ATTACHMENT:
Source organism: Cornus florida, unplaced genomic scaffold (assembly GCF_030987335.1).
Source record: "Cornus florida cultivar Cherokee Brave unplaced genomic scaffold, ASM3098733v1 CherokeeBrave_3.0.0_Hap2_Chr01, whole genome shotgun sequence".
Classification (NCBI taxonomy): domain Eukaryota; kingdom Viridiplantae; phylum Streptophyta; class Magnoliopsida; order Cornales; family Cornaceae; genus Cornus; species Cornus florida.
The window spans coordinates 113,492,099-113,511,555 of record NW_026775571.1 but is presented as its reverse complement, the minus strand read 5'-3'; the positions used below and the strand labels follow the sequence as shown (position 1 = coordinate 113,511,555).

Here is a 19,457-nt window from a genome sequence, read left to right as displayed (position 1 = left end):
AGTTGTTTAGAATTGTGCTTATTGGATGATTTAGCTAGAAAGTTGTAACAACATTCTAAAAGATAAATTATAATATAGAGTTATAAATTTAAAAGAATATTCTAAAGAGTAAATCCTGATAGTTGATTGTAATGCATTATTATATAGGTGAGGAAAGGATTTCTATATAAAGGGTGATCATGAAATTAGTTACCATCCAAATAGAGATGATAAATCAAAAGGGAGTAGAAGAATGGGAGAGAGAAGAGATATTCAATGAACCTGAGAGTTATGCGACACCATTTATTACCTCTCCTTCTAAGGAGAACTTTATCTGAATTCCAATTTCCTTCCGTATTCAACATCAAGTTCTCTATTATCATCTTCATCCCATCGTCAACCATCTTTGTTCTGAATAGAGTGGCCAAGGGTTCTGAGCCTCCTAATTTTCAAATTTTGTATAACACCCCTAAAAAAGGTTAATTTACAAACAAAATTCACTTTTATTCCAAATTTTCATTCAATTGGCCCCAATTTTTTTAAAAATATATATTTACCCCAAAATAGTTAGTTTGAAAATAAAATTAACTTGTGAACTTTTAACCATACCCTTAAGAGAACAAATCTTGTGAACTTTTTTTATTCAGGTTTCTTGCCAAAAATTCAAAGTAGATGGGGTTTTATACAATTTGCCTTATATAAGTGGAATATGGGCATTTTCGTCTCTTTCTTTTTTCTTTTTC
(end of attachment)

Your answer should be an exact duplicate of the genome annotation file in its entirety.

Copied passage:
Source organism: Cornus florida, unplaced genomic scaffold (assembly GCF_030987335.1).
Source record: "Cornus florida cultivar Cherokee Brave unplaced genomic scaffold, ASM3098733v1 CherokeeBrave_3.0.0_Hap2_Chr01, whole genome shotgun sequence".
Classification (NCBI taxonomy): domain Eukaryota; kingdom Viridiplantae; phylum Streptophyta; class Magnoliopsida; order Cornales; family Cornaceae; genus Cornus; species Cornus florida.
The window spans coordinates 113,492,099-113,511,555 of record NW_026775571.1 but is presented as its reverse complement, the minus strand read 5'-3'; the positions used below and the strand labels follow the sequence as shown (position 1 = coordinate 113,511,555).

Here is a 19,457-nt window from a genome sequence, read left to right as displayed (position 1 = left end):
AGTTGTTTAGAATTGTGCTTATTGGATGATTTAGCTAGAAAGTTGTAACAACATTCTAAAAGATAAATTATAATATAGAGTTATAAATTTAAAAGAATATTCTAAAGAGTAAATCCTGATAGTTGATTGTAATGCATTATTATATAGGTGAGGAAAGGATTTCTATATAAAGGGTGATCATGAAATTAGTTACCATCCAAATAGAGATGATAAATCAAAAGGGAGTAGAAGAATGGGAGAGAGAAGAGATATTCAATGAACCTGAGAGTTATGCGACACCATTTATTACCTCTCCTTCTAAGGAGAACTTTATCTGAATTCCAATTTCCTTCCGTATTCAACATCAAGTTCTCTATTATCATCTTCATCCCATCGTCAACCATCTTTGTTCTGAATAGAGTGGCCAAGGGTTCTGAGCCTCCTAATTTTCAAATTTTGTATAACACCCCTAAAAAAGGTTAATTTACAAACAAAATTCACTTTTATTCCAAATTTTCATTCAATTGGCCCCAATTTTTTTAAAAATATATATTTACCCCAAAATAGTTAGTTTGAAAATAAAATTAACTTGTGAACTTTTAACCATACCCTTAAGAGAACAAATCTTGTGAACTTTTTTTATTCAGGTTTCTTGCCAAAAATTCAAAGTAGATGGGGTTTTATACAATTTGCCTTATATAAGTGGAATATGGGCATTTTCGTCTCTTTCTTTTTTCTTTTTC